SAE is routinely performed 24 h/7 days per week by an experienced interventional radiologist team if signs of active bleeding (contrast blush or cutoff), pseudo aneurysm, or arteriovenous fistula were detected on CT scan. Splenic arterial catheterization is performed by using the common femoral artery access using a 4-Fr sheath introducer.
Diagnostic series of the Splenic artery are obtained using a 4- or 4-Fr catheter or celiac catheter. For selective catheterization of Splenic artery branches coaxial micro catheters and microguidewires are usually required.
Proximal embolization is performed in diffuse bleeding of the spleen, if there are multiple focal bleeding vessels in the spleen, when there is time-pressure as a result of the hemodynamic situation of the patient, when tortuosity of the Splenic artery prevents selective distal embolization and in patient with grade III-IV without active bleeding.
Selective distal embolization is reserved for patients who had one or only a few focal bleeding vessels in the spleen and in whom the anatomy and hemodynamic situation allow employment of this.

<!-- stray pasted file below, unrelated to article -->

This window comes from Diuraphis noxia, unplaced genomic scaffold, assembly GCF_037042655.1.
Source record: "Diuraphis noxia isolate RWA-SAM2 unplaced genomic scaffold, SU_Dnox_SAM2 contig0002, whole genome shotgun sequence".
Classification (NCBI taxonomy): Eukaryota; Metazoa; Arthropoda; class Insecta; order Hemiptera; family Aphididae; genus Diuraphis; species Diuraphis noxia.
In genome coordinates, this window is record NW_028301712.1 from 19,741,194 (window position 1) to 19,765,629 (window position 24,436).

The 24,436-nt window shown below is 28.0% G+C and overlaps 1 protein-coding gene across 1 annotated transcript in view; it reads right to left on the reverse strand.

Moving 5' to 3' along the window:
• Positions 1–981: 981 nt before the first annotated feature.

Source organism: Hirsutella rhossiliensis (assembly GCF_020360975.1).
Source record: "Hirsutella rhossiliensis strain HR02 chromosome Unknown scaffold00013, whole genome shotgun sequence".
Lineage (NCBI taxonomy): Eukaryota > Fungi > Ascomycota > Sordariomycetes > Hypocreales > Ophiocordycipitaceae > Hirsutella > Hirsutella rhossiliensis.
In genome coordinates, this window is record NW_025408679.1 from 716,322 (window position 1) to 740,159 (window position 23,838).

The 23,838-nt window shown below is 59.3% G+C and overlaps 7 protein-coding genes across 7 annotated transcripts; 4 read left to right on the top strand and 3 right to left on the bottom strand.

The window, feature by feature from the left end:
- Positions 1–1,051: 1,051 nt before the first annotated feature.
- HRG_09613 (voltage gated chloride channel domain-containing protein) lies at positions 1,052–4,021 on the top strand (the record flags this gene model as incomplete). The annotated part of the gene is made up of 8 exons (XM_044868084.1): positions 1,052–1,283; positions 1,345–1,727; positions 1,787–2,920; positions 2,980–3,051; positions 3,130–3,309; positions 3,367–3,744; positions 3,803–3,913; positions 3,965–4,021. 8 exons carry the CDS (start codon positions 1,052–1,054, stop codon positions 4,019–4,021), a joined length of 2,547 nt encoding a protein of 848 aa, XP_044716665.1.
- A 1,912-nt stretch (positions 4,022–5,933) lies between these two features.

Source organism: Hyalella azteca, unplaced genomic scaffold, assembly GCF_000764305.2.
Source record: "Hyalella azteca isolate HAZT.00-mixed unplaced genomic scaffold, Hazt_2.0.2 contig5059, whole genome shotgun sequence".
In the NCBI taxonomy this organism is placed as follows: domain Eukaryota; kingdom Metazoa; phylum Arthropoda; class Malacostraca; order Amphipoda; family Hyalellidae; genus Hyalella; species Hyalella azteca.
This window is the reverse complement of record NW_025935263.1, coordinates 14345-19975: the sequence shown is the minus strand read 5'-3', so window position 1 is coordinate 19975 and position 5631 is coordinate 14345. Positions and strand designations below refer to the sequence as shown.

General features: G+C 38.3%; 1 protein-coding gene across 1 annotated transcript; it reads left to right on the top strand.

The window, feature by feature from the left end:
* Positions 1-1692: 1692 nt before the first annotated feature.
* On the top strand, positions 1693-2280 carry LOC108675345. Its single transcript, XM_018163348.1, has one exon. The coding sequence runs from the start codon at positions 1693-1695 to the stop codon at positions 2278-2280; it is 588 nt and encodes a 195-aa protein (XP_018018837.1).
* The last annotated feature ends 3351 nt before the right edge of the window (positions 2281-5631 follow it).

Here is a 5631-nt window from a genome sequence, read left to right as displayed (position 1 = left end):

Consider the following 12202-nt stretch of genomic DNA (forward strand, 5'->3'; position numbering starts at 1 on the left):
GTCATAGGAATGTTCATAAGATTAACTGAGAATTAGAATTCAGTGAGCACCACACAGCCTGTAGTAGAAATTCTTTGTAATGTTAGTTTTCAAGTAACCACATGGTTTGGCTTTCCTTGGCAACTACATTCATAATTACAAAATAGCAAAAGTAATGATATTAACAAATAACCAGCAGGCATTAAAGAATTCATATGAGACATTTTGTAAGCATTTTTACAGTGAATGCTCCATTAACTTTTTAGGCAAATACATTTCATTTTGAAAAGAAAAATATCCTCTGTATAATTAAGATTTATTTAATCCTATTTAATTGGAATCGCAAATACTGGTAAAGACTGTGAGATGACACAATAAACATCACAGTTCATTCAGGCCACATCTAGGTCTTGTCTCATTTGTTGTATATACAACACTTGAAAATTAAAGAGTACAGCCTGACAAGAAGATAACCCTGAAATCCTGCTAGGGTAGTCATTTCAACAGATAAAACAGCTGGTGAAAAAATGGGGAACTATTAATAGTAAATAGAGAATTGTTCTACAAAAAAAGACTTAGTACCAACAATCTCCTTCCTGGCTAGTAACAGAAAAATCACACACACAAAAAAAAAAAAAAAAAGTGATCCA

From 2009 to 2013, 255 patients were admitted with blunt trauma at Maggiore Hospital, Bologna, Italy. Of these, 205 (80,3%) were selected for NOM, out of which 60 (29,2%) underwent SAE. In 13 out of 60 NOM management (21,6%), SAE failed management and splenectomy was performed.
SAE was successfully performed in 5 out of the 13 patients, who after underwent splenectomy. At admission, these patients presented high grade spleen injury (IV-V grade) and significant hemoperitoneum at admission; moreover, there was low blood pressure as a consequence of other abdominal injuries.
In the other 8 cases, splenectomy was performed after failure of SAE procedure and splenic infarction occurred.
Based on our experience SAE seems to increase the success of NOM in blunt trauma.
Proximal embolization performed exclusively with coils decreases the volume of splenic arterial blood flow with relative hypotension in the splenic bed, which allows the spleen to repair itself without infarction.